It looks like Google is buckling down and preparing a new strategy to further strengthen its position when it comes to patent litigation. The first evidence of this change in strategy came about a week ago when we first learned of the Google and Samsung patent agreement, and now it looks like a similar patent arrangement has been reached with Cisco Systems.
Although the Samsung and Google patent has a specific range of ten years, the latest Cisco agreement is simply listed as a “long-term” arrangement. According to an official press release, the cross-licensing agreement covers a broad range of products and technologies. Both the Google and Cisco official statements make it pretty clear that the deal is primarily designed to reduce the risk of future litigation.
[quote qtext=”Our agreement with Cisco will reduce the potential for litigation, letting us focus instead on building great new products. We’re pleased to enter into this cross-license, and we welcome discussions with any company interested in a similar arrangement.” qperson=”Allen Lo” qsource=”Google’s Deputy General Counsel for Patents” qposition=”center”]
We believe that this is just the beginning, and this is supported by Google’s statement that they “welcome discussions with any company interested in a similar arrangement.” It seems that Google is preparing a “patent wall” that should help keep patent trolls and even bigger sue-happy industry giants (looking at you Apple…) at bay. This patent wall isn’t just about protecting Google’s future, but is about helping its partners as well.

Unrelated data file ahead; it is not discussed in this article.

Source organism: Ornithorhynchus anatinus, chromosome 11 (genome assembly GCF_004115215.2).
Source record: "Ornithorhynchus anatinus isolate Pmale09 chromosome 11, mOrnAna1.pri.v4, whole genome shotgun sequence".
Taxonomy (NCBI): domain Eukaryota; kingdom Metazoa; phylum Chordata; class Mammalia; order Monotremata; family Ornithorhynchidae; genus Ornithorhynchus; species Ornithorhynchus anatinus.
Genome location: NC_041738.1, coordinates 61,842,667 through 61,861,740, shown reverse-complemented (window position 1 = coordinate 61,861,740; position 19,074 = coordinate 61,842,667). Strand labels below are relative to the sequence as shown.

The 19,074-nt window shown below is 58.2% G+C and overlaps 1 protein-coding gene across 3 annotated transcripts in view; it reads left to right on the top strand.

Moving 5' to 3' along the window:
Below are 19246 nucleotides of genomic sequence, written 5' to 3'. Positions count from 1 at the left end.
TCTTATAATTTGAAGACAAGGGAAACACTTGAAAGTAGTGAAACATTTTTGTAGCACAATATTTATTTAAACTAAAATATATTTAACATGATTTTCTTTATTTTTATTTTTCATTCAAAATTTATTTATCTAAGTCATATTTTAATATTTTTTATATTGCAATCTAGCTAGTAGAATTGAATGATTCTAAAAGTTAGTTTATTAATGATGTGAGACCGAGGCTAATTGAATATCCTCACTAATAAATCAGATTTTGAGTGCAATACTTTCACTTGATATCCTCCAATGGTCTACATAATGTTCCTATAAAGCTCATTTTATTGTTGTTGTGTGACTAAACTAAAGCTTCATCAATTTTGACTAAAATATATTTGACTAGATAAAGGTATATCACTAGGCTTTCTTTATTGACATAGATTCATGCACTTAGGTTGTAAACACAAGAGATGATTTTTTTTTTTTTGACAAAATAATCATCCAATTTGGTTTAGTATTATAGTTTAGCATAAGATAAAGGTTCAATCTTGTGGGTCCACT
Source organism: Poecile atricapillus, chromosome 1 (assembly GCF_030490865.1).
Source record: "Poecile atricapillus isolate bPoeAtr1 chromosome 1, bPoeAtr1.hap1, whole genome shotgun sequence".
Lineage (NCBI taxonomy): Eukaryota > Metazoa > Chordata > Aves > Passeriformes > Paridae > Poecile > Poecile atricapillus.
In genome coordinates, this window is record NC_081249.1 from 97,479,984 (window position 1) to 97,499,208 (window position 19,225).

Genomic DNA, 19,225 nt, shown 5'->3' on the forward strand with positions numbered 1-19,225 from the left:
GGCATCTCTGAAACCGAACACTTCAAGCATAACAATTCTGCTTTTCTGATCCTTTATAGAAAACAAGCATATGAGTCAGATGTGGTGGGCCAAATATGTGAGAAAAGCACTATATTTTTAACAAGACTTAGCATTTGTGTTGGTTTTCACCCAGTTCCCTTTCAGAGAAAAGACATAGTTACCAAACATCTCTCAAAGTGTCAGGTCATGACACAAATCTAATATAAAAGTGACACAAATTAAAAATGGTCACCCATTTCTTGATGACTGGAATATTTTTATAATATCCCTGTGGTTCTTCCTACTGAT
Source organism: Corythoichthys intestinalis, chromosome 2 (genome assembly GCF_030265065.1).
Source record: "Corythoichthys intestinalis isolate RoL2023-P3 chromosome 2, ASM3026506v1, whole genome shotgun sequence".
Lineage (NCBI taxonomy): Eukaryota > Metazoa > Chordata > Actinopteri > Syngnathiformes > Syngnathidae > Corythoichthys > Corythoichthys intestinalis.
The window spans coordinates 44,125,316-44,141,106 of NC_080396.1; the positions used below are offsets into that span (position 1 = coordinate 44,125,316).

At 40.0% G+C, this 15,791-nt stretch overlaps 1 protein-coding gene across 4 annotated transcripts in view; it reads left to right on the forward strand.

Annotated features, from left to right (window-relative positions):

[quote qtext=”In today’s overly-litigious environment, cross-licensing is an effective way for technology companies to work together and help prevent unnecessary patent lawsuits. This agreement is an important step in promoting innovation and assuring freedom of operation.” qperson=”Dan Lang” qsource=”Cisco’s Vice President of Intellectual Property” qposition=”center”]
What do you think, is this just the beginning of more cross-licensing patent agreements for Google? Could this strategy eventually help bring an end to (or at least dramatically reduce) the ‘patent wars’? Let us know what you think in the comments below.